One of the six people killed in a mass shooting at a July 4 parade outside Chicago on Monday was a 78-year-old grandpa and father of eight, relatives told The Post.
Elderly parade-goer Nicholas Toledo was at the Highland Park celebration about 25 miles north of Chicago when he was shot dead by a gunman who opened fire on revelers from a rooftop, according to police and the victim’s family.
“We’re very upset, I’m shocked,” Toledo’s granddaughter, Xochil Toledo, 23, told the Post over the phone.
“It just feels like a dream, a scary dream.”
Nicholas, a native of Mexico, had planned to attend the parade with about a dozen family members but said Monday morning he did not want to go because he uses a walker and is concerned about his health, Xochil said.
“He said, ‘No, I think I should stay, I’m in a walker, there will be a lot of people, I don’t think I should go,'” Xochil recalled.
“My father and [aunt], they said, ‘How could we leave you here alone? We would never do this to you, whether you’re in a wheelchair or a walker, we’ll still take you with us,’ and then tragedy happened.”
The family were near where the parade started, sitting in chairs they had left in place the night before to save their seat, when gunfire erupted.
“When the parade started, I turned to see [Grandpa’s] reaction and he was so happy to be there and then all of a sudden. we heard gunshots. We thought it was part of the parade. We didn’t know what was going on until we felt blood from our grandfather on us,” Xochil recalled.
“We all panicked and fell to the ground. We all went our own ways. We all didn’t know what to do, how to react, we were in shock, my grandfather’s body was right behind us,” she continued.
“Our instinct was to run away from the crime scene. My father and one of my cousins stayed behind and hugged his body.”
Numerous other relatives were injured in the shooting, but none of them fatally, Nicholas’ son Alejo Toledo, 51, said on the phone.
Xochil said her grandfather was shot three times but saved their lives in the process.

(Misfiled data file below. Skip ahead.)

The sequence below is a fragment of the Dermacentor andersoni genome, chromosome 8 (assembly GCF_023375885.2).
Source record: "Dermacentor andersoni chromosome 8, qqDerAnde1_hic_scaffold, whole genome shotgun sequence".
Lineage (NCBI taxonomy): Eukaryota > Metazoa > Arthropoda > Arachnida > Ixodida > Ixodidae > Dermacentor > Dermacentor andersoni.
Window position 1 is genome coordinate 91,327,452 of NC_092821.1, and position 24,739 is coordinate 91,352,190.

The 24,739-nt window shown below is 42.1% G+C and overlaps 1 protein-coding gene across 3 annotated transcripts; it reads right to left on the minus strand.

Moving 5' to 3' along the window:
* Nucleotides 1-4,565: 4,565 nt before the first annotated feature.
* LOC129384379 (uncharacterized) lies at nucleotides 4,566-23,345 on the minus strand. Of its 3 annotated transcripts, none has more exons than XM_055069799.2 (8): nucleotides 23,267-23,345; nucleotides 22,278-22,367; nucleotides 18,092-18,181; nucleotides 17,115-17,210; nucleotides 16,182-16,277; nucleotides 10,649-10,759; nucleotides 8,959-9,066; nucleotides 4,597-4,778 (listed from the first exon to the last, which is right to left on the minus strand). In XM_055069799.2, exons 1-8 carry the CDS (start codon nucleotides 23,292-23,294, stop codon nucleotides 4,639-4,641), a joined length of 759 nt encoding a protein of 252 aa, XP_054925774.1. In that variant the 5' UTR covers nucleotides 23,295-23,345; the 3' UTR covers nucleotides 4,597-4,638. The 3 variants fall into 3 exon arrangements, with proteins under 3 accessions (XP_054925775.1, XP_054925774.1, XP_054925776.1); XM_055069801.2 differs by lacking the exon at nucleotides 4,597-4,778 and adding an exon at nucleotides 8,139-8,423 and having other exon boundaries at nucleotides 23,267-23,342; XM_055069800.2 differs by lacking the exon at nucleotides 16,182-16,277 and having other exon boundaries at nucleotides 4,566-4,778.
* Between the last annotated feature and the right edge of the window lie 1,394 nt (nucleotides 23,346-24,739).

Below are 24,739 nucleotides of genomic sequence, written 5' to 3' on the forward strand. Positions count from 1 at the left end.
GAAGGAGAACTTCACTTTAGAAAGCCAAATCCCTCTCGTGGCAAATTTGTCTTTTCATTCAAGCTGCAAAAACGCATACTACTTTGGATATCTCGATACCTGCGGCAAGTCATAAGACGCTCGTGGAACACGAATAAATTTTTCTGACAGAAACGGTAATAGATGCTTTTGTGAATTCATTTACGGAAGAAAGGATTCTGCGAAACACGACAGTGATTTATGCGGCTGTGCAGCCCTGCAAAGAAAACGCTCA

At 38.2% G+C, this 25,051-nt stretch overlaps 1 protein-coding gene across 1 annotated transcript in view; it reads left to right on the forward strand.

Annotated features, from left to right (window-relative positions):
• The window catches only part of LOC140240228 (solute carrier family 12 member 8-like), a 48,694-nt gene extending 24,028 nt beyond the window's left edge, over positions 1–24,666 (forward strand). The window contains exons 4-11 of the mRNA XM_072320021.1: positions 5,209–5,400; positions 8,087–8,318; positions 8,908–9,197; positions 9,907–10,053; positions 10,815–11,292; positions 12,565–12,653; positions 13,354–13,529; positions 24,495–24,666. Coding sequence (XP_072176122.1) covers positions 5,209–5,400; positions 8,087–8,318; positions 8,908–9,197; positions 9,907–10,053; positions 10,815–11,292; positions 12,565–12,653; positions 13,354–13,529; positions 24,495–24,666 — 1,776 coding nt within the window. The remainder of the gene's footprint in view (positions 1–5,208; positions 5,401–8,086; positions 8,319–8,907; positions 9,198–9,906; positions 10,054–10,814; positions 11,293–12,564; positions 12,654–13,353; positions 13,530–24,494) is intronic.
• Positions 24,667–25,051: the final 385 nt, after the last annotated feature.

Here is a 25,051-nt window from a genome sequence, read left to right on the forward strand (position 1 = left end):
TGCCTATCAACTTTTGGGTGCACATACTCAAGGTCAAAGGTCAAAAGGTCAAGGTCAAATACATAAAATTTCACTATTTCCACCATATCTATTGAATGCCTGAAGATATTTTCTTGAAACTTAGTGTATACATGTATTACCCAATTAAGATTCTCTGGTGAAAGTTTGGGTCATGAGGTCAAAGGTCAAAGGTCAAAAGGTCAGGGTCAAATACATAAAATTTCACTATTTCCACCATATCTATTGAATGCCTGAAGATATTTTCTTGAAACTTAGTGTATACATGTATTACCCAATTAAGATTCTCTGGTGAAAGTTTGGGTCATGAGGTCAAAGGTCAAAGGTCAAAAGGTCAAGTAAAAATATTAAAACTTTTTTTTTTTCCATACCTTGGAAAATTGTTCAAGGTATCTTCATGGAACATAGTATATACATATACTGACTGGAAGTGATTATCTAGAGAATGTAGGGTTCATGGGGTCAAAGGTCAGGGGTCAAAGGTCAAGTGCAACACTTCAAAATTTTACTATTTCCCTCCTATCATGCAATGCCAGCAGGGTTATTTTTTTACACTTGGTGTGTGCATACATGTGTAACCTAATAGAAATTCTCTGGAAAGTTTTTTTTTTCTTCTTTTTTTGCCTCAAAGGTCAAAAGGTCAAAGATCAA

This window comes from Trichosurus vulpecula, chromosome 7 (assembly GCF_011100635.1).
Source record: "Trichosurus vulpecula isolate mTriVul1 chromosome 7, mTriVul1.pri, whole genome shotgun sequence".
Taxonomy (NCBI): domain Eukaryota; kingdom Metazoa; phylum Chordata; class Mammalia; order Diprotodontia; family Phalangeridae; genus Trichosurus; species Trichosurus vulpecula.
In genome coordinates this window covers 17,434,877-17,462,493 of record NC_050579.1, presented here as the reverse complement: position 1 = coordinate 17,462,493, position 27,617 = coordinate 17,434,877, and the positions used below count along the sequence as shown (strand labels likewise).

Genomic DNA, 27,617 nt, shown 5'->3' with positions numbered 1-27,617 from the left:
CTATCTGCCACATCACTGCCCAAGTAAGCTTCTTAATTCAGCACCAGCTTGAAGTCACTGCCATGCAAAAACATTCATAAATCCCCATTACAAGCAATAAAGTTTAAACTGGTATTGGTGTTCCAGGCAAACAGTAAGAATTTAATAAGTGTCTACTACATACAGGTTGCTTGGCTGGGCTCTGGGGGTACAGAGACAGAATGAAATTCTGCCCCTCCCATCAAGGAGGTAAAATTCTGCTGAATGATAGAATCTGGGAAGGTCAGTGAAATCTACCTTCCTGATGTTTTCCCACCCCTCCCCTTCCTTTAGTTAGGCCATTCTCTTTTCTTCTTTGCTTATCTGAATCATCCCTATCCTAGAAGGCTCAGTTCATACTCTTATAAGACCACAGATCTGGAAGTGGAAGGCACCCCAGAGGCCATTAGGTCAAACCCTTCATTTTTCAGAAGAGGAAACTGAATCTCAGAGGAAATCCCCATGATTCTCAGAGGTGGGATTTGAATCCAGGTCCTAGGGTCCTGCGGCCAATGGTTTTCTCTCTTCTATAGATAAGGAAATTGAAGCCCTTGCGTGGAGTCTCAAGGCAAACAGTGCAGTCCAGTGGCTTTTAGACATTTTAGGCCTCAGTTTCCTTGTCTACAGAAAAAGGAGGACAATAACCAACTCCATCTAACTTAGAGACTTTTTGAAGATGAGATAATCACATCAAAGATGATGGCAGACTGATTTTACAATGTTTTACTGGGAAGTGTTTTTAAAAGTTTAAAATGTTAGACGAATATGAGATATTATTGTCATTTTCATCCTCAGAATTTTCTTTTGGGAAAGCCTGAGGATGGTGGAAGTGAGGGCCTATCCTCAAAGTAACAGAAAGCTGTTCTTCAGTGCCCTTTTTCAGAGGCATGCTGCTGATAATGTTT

“He was our lifesaver… I actually sat in front of him along with all my cousins,” Xochil said as she burst into tears.
“We were all there together, it was a family of about 10 or 15, and he was the only one who died. It could have been bad, he took three bullets and those bullets could have been aimed at either me or my friend.”
Nicholas, who lived in Mexico, had been visiting Highland Park for the past two months after being unable to see his family for two years due to the COVID-19 pandemic.
“He actually spoke this morning about how lucky he is to be with his kids,” Xochil said.
“He was wonderful, he was a happy man… He loved drawing, he loved coloring books.”
Alejo said his father was a hardworking man who adored his family.
“He’s a great father, he worked hard here in the United States a long time ago and is retired,” said Alejo, who did not attend the parade.
“He’s beautiful, we went on a fishing trip three weeks ago.”
At least 24 people were injured by the shots, some seriously, the suspect is still at large.
Cops said he used a ladder to climb onto a rooftop overlooking the parade and opened fire with a “high-powered rifle.”
Five adults died at the scene and another succumbed to their injuries after being rushed to the hospital, Lake County Coroner Jennifer Banek said.
At least one child was taken to hospital in critical condition and many others suffered gunshot wounds to the abdomen and limbs, according to police.
https://nypost.com/2022/07/04/first-victim-in-highland-park-parade-shooting-identified-as-nicholas-toledo/ First victim in Highland Park shooting identified as Nicholas Toledo